Since California voters passed a proposition to allow the use of medical marijuana in 1996, 30 more states and Washington, D.C., have followed suit. Of those, nine have also legalized it for recreational use. In October of this year, Canada became the second country to legalize recreational cannabis nationwide. (Uruguay did so in 2013.) And with it's emergence from the shadows of the law, marijuana is getting a total makeover.
Take, for example, Lowell Herb Co., a California-based farm, which brings a bucolic farm-to-table concept to its brand. Their Instagram-worthy, organic products are wrapped in rustic-chic packaging, while their one-ounce cannabis bouquet is a charming mix of eucalyptus, greens, and still-on-the-stem pot flowers. Bloom Farms' describes their Rose Gold Highlighter Plus vape pen as “a luxury fashion accessory.” In addition to its discreet design and pretty metallic finish, it's engineered with a ceramic filter and BPA-free cartridge just right for the health-conscious hipster. Beboe, which sells luxury vaporizer pens and pastilles candies, has been described by The New York Times as the “Hermès of Marijuana.”
Accessories, too, are getting an overhaul. Serra—a high-end dispensary with two locations in Portland, Oregon, where both medical and recreational marijuana sales are legal—sells beautiful bongs, artisanal pipes, and even utilitarian avant-garde art that any weed-loving design enthusiast would be proud to display. Here, shoppers can also pick up a contemporary necklace with a geometric charm that doubles as a tool for tamping joints. Pax vapes, which have been called the “iPod of vaporizers,” are sleek, efficient tools with rechargeable batteries and a companion app that allows users to control the mechanism for precise temperature and even lock it against unwanted use. (Handy if you have, say, teenagers in your household.)
But no area of cannabis culture has seen (or needed) a bigger change than the interiors of dispensaries, which have traditionally been more like high-security vaults than chic retail lounges. At Serra's two locations, clean and minimalist interiors are flooded with natural light from windows that look out to (and in from) the surrounding neighborhoods. The look is elegant, but also welcoming. Diego Pellicer, which has locations in Seattle and Denver, went for a high-rolling, cigar-shop-like effect, designed by internationally acclaimed architect Michael Rotondi and former Apple creative director Jill Savini. Meanwhile, one of the industry's biggest brands, MedMen, has opened 14 stores throughout the U.S., many in famous shopping districts including New York City's Fifth Avenue and Las Vegas, where a second shop opened in October (a third is planned for 2019).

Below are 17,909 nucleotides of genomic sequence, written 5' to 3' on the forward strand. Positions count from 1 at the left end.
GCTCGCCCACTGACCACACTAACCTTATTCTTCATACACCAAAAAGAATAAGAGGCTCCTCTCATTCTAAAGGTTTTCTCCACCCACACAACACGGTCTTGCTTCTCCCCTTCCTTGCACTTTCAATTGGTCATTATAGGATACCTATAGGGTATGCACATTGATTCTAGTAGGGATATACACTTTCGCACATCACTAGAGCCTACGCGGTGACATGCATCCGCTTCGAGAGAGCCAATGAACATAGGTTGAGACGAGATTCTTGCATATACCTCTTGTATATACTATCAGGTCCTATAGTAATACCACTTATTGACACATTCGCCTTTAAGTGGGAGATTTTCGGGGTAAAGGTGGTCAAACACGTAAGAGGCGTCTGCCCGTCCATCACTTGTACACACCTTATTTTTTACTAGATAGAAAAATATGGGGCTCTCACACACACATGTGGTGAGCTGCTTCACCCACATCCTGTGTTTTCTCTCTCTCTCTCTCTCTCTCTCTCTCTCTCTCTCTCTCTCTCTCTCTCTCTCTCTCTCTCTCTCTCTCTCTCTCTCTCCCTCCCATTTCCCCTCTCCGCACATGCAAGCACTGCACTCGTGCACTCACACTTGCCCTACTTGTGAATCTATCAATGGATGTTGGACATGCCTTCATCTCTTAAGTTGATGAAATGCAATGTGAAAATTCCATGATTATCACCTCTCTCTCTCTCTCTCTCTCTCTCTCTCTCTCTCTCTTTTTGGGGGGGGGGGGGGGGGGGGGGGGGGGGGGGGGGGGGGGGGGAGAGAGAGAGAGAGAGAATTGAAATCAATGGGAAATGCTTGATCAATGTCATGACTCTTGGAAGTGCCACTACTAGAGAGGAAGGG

One design firm, High Road Studio, specializes exclusively in the cannabis industry. Founder Megan Stone, who worked in dispensaries during design school, recognized the need for improved spaces. She wondered why microbreweries, wine shops, and even frozen yogurt cafés were getting overhauled, while dispensaries still felt “seedy and gross.” Since 2013, she's designed and done branding work for 50 dispensaries in 15 states and Canada.
Stone, who is based in Arizona, designs spaces that are inviting, welcoming, and secure, but not overly exclusive. At Maitri, in Uniontown, Pennsylvania, for example, she created a secure glass vestibule through which customers pass into a comfortable lobby decorated in jewel-tone colors. Consultation rooms, where patients can discuss their personal needs, offer discretion, but are enclosed with glass. Since orders must be filled in the back of the house, a wall of false drawers behind the checkout counter reveals a hidden pass-through, delighting customers when their orders are ready. In one corner, an ATM—something of a necessity, as most dispensaries only trade in cash—is encased by what Stone describes as a “tunnel of ribbon.” Overall, the space is creates a memorable experience for the customer, explains Stone, but is also functional, secure, and efficient.
In all of her projects, Stone aims to pay homage to the culture and history of the cannabis industry, as well as its hard-fought battle to become mainstream. “There's a different angle people need to see this industry through,” she says. “Every space I design is a chance to change people's minds about it.”